Power Ranking Oregon’s 2021 NFL Draft Prospects

Joshua Whitted Editorials

For many, this past weekend’s NFL Draft served as a much-needed symbol of hope, as NFL teams across the country celebrated the addition of numerous collegiate superstars. But for the Oregon Ducks, the weekend was bittersweet, as a handful of their most talented players, including four-year starters Justin Herbert and Troy Dye, officially moved on to the next level. Now, the Oregon coaching staff has the unenviable task of replacing their stellar production.

Luckily, the cupboard is far from bare. As much as it hurts to lose such special players, Mario Cristobal and his staff have recruited and developed talent well enough that the Ducks have plenty of skilled players on the 2020 roster, including a deep group of 2021 NFL Draft prospects. With many not yet ready to close the door on draft season, here’s a way-too-early power ranking of Oregon’s top 2021 NFL Draft prospects.

1. Left Tackle Penei Sewell

In the eyes of NFL general managers, offensive tackles are arguably the most second-most important position in football, next to quarterback. The 2020 NFL Draft confirmed this widely held belief, as more tackles were drafted in the first 15 picks than any other position. With quarterbacks being so critical to a team’s offensive success, keeping them healthy and protected is a priority, thus the emphasis on elite tackles.

Sewell (No. 58) clears a gaping hole for his running back.

The 2021 offensive tackle class can be broken down into two tiers. The first tier is Penei Sewell. The second tier is everyone else.

Sewell is far and away the best offensive tackle prospect in the 2021 class, and he’s one of the best offensive tackle prospects in recent memory. He would have been the first offensive tackle off the board in this year’s draft had he been eligible, but instead, he’ll have to spend another year steamrolling defensive ends on Saturdays.

Sewell finished as the nation’s highest-graded offensive player in 2019, according to Pro Football Focus, boasting the top run-blocking grade in the country and an elite pass-blocking grade, to boot. An otherworldly combination of size, power and athleticism, Sewell is the rare prospect that matches elite talent with stellar technique. And at 6’6”, 330 lbs., he has the prototypical size to be a blindside blocker in the NFL.

Simply put, Sewell is the definition of a blue-chip prospect. Early 2021 NFL Draft big boards have him as the top non-quarterback prospect, and if it weren’t for quarterbacks Justin Fields and Trevor Lawrence being the presumptive first- and second-overall picks, Sewell would be in serious contention for the very first pick of the 2021 NFL Draft.

But he’ll have to “settle” for being a lock to go in the top five.

Draft Projection: Top Five

2. Safety Jevon Holland

Jevon Holland is the perfect modern-day safety. Nowadays, there are two types of defensive backs that NFL teams prioritize. The first is a traditional lockdown cornerback who can play “on an island” and shadow an opposing offense’s top receiver. The second is a versatile athlete who can fulfill a variety of roles, including covering the deep third of the field in a cover-3 or cover-1 defense, coming down to the box and playing underneath zone coverage, and matching up against slot receivers, tight ends and running backs in man coverage.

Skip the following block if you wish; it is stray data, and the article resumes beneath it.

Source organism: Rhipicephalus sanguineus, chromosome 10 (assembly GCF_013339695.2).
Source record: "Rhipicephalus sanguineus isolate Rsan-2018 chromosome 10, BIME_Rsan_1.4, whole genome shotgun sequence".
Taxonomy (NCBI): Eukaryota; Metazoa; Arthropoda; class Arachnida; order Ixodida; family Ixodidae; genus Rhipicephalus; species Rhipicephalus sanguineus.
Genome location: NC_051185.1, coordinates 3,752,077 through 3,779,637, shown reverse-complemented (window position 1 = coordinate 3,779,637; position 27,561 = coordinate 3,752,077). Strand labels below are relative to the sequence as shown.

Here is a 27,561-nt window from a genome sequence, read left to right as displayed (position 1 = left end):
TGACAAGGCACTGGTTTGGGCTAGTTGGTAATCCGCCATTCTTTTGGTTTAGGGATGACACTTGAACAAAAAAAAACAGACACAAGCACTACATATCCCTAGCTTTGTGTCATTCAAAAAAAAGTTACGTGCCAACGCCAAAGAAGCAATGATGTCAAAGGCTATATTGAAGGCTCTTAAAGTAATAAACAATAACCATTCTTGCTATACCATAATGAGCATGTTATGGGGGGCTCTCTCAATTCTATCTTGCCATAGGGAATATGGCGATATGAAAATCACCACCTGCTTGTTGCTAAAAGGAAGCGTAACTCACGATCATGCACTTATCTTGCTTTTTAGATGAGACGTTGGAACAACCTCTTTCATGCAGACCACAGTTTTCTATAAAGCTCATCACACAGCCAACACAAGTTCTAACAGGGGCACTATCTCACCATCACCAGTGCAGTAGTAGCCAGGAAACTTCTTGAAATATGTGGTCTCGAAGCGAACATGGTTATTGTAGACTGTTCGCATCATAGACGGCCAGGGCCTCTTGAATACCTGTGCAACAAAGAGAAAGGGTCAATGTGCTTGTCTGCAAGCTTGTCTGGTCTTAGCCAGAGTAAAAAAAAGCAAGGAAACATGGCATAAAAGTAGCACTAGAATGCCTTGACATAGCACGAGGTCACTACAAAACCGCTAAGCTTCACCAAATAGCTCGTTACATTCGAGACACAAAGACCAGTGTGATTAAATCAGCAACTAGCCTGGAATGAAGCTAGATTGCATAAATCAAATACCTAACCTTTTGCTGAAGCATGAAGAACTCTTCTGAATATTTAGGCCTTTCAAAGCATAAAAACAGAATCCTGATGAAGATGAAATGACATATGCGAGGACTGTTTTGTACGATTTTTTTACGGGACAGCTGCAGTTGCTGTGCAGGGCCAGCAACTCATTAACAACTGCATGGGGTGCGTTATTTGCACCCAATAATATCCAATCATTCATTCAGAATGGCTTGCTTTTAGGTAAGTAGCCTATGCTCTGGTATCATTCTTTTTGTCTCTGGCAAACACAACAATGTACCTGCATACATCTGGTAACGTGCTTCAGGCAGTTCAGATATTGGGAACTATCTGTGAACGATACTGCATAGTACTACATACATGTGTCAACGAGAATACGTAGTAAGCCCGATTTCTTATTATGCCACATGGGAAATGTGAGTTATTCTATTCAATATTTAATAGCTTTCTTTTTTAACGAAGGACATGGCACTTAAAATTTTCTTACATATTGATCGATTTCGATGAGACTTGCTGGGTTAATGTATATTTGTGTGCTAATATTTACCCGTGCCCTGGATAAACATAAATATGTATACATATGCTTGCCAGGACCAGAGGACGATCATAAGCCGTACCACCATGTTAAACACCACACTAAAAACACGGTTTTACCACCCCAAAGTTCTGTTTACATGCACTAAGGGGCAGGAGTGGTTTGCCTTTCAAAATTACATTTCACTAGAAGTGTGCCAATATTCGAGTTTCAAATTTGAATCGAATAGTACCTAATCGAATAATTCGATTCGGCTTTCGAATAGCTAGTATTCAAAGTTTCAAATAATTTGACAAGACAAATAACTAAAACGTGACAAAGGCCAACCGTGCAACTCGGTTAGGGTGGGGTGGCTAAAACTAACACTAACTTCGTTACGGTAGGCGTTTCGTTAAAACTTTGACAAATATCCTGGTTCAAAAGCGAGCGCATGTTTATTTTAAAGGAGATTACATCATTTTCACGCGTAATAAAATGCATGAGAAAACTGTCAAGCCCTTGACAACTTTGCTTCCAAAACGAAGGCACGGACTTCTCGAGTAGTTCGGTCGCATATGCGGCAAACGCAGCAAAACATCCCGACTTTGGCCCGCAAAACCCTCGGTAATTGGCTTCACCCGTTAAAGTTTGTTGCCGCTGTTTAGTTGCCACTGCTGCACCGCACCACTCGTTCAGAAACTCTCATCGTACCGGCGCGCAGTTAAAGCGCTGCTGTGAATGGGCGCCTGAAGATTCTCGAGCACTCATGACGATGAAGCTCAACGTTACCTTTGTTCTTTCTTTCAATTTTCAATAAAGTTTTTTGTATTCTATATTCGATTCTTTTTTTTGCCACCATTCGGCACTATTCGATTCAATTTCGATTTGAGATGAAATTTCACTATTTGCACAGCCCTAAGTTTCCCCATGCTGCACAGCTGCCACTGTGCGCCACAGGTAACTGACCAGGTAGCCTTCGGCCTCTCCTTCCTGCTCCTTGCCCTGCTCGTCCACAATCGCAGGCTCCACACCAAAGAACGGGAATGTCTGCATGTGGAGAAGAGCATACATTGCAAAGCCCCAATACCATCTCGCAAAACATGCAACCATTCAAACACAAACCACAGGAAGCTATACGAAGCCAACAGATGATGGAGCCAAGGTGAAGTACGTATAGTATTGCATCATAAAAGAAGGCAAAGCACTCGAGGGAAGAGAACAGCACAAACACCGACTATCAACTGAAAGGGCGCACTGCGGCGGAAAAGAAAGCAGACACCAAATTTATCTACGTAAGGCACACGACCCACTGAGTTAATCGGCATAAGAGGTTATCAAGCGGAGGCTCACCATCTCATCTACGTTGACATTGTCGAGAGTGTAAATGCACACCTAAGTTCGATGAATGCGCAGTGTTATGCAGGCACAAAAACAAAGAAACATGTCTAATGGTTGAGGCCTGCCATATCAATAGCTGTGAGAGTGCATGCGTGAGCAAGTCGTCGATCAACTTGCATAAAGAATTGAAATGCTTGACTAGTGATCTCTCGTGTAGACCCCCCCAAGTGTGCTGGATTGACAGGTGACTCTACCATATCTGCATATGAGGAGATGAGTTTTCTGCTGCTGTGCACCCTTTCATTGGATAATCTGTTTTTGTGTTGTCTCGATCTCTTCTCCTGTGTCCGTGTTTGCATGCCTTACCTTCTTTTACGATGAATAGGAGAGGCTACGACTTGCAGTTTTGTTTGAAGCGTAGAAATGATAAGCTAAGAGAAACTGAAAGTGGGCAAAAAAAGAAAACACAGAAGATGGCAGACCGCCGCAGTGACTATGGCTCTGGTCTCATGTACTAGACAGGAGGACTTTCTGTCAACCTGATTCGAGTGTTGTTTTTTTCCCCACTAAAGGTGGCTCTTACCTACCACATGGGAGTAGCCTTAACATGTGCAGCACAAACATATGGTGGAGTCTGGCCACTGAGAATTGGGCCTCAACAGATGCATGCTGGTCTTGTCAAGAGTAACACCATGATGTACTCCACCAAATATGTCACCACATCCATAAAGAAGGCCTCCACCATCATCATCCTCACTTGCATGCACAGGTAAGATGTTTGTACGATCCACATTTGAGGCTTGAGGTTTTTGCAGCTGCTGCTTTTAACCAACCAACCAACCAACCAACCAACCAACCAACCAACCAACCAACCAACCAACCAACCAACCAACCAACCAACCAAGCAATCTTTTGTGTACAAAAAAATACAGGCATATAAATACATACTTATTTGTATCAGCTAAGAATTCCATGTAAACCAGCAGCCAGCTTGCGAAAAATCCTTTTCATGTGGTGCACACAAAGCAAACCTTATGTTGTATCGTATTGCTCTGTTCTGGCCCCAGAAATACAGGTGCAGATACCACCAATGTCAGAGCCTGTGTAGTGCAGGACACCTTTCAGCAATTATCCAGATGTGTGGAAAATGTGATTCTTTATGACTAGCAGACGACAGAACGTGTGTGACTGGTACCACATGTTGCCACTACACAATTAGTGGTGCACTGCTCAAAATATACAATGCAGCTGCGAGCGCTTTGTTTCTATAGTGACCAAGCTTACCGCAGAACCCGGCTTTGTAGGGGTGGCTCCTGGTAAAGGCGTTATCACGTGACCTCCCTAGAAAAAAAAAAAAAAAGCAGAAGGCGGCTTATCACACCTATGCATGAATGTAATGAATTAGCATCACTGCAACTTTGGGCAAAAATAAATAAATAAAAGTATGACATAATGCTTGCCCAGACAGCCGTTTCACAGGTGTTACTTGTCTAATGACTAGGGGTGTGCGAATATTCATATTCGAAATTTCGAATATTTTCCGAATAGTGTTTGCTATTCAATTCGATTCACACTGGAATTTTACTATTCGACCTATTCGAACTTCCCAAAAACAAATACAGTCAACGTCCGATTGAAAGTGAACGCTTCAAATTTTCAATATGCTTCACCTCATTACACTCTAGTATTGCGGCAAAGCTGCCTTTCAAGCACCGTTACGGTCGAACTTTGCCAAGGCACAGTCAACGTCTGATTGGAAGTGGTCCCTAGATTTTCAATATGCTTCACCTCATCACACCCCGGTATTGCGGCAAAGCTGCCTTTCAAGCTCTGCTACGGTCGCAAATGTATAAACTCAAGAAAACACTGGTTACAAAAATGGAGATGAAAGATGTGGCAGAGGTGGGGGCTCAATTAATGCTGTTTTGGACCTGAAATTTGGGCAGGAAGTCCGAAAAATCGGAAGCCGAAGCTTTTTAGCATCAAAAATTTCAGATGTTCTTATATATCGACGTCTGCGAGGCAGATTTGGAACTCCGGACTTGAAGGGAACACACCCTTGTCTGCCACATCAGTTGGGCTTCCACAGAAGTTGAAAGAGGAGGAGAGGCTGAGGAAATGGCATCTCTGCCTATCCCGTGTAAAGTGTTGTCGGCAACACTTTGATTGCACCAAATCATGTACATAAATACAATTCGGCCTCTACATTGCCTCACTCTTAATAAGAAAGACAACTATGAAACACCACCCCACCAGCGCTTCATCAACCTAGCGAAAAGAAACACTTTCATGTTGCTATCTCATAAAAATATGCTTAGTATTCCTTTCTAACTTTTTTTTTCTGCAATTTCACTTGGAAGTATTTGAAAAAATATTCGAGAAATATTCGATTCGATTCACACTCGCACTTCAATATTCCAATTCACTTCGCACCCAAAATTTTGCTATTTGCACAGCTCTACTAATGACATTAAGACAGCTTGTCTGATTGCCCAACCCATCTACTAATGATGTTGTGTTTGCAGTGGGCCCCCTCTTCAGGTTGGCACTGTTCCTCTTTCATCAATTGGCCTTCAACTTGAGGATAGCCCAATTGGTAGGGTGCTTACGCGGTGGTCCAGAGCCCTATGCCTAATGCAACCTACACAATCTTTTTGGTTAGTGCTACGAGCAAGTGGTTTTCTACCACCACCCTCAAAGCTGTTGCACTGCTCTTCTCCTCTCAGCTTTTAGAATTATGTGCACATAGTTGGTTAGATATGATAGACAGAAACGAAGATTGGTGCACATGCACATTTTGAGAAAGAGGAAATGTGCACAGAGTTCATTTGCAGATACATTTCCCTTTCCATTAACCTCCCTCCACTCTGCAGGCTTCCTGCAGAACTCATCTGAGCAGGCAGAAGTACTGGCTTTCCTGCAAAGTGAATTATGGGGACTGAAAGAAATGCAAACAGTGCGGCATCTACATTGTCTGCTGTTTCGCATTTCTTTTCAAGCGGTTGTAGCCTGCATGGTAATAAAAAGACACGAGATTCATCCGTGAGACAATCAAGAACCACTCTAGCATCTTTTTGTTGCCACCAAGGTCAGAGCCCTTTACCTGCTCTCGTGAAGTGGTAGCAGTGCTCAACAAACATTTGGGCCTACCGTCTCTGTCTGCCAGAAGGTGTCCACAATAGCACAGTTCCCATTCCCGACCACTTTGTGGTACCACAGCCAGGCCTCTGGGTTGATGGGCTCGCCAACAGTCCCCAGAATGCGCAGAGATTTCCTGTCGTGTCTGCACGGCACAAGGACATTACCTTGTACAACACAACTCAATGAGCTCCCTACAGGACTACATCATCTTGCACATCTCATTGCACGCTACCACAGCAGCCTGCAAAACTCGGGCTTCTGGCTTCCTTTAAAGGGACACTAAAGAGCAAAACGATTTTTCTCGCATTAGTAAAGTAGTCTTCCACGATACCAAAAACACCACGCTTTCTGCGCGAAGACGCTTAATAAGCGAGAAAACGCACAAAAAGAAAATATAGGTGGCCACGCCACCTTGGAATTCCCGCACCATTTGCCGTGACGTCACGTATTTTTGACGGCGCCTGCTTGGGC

Holland makes an interception against Auburn.

Holland fits the latter description to a tee. He’s not exactly a shutdown, man-to-man cornerback, but he’s a super versatile, ball-hawking athlete who can wreak havoc between the numbers. Holland has experience playing as a nickelback and a deep free safety during his time at Oregon, and he has excelled in both roles, demonstrating the range to drop back  into deep zone coverage and the quickness and the instincts to thrive underneath.

To top it off, Holland’s ball skills are special; he’s a natural playmaker who always happens to be around the ball. His nine interceptions in two seasons are more than most players have in their entire careers. Pro Football Focus ranks Holland as the second-best returning defensive back in all of college football in 2020, with the best two-year slot-coverage grade in the country.

Draftsite.com projects Holland as a second-round player, and that looks to be his ceiling. As with most defensive back prospects, his draft positioning will largely depend on how well he tests athletically. He ran an unimpressive 4.7-second laser-timed 40-yard dash as a recruit, but he should improve upon that number with proper training, as he appears to be much faster on film, although still not a burner. If Holland runs in the low 4.5-second range, he should easily be a second-round pick; his skill set is tailor-made for today’s NFL. Otherwise, he’ll be a steal in the third round.

Draft Projection: Second Round or Early Third Round

3. Running Back CJ Verdell

Predicting when CJ Verdell will be drafted is an enigma. It’s hard to determine just how highly some teams value the running back position in the NFL. The modern school of thought is that the position isn’t as valuable as it once was. But on the other hand, it’s clear that some NFL teams still value elite running backs. The defending champion Kansas City Chiefs spent a first-round pick on running back Clyde Edwards-Helaire in the 2020 NFL Draft, after all.